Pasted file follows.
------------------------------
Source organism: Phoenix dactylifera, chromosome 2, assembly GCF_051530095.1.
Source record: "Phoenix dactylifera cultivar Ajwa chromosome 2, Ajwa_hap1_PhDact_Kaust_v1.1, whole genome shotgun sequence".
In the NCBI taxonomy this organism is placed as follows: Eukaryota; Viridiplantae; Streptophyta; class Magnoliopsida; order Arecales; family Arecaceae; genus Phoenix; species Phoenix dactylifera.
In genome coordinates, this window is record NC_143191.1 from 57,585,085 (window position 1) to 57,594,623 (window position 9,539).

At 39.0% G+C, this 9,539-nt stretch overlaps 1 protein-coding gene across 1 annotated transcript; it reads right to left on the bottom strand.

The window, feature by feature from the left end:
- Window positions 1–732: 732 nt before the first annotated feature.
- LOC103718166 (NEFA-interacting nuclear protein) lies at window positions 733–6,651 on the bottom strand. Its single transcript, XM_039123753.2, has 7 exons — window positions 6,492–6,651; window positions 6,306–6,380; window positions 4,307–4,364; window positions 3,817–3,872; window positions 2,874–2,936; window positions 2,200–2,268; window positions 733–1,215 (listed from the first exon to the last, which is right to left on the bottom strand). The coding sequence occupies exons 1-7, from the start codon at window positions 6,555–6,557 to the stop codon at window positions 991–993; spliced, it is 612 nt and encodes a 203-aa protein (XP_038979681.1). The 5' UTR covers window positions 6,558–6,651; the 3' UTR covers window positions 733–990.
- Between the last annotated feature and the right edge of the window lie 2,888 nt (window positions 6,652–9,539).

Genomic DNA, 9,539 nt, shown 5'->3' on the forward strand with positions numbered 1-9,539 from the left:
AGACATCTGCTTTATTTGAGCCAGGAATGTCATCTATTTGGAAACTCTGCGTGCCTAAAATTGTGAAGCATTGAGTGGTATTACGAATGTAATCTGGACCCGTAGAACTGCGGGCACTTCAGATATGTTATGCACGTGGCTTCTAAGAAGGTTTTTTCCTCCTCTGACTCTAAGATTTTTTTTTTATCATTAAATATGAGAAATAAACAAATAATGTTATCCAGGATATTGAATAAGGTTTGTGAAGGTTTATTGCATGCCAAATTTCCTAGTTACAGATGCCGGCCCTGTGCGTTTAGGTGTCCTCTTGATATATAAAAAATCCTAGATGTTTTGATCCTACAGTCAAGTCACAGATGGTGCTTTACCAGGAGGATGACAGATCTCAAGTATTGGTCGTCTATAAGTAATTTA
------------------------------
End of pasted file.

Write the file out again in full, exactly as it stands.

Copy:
Source organism: Phoenix dactylifera, chromosome 2, assembly GCF_051530095.1.
Source record: "Phoenix dactylifera cultivar Ajwa chromosome 2, Ajwa_hap1_PhDact_Kaust_v1.1, whole genome shotgun sequence".
In the NCBI taxonomy this organism is placed as follows: Eukaryota; Viridiplantae; Streptophyta; class Magnoliopsida; order Arecales; family Arecaceae; genus Phoenix; species Phoenix dactylifera.
In genome coordinates, this window is record NC_143191.1 from 57,585,085 (window position 1) to 57,594,623 (window position 9,539).

At 39.0% G+C, this 9,539-nt stretch overlaps 1 protein-coding gene across 1 annotated transcript; it reads right to left on the bottom strand.

The window, feature by feature from the left end:
- Window positions 1–732: 732 nt before the first annotated feature.
- LOC103718166 (NEFA-interacting nuclear protein) lies at window positions 733–6,651 on the bottom strand. Its single transcript, XM_039123753.2, has 7 exons — window positions 6,492–6,651; window positions 6,306–6,380; window positions 4,307–4,364; window positions 3,817–3,872; window positions 2,874–2,936; window positions 2,200–2,268; window positions 733–1,215 (listed from the first exon to the last, which is right to left on the bottom strand). The coding sequence occupies exons 1-7, from the start codon at window positions 6,555–6,557 to the stop codon at window positions 991–993; spliced, it is 612 nt and encodes a 203-aa protein (XP_038979681.1). The 5' UTR covers window positions 6,558–6,651; the 3' UTR covers window positions 733–990.
- Between the last annotated feature and the right edge of the window lie 2,888 nt (window positions 6,652–9,539).

Genomic DNA, 9,539 nt, shown 5'->3' on the forward strand with positions numbered 1-9,539 from the left:
AGACATCTGCTTTATTTGAGCCAGGAATGTCATCTATTTGGAAACTCTGCGTGCCTAAAATTGTGAAGCATTGAGTGGTATTACGAATGTAATCTGGACCCGTAGAACTGCGGGCACTTCAGATATGTTATGCACGTGGCTTCTAAGAAGGTTTTTTCCTCCTCTGACTCTAAGATTTTTTTTTTATCATTAAATATGAGAAATAAACAAATAATGTTATCCAGGATATTGAATAAGGTTTGTGAAGGTTTATTGCATGCCAAATTTCCTAGTTACAGATGCCGGCCCTGTGCGTTTAGGTGTCCTCTTGATATATAAAAAATCCTAGATGTTTTGATCCTACAGTCAAGTCACAGATGGTGCTTTACCAGGAGGATGACAGATCTCAAGTATTGGTCGTCTATAAGTAATTTA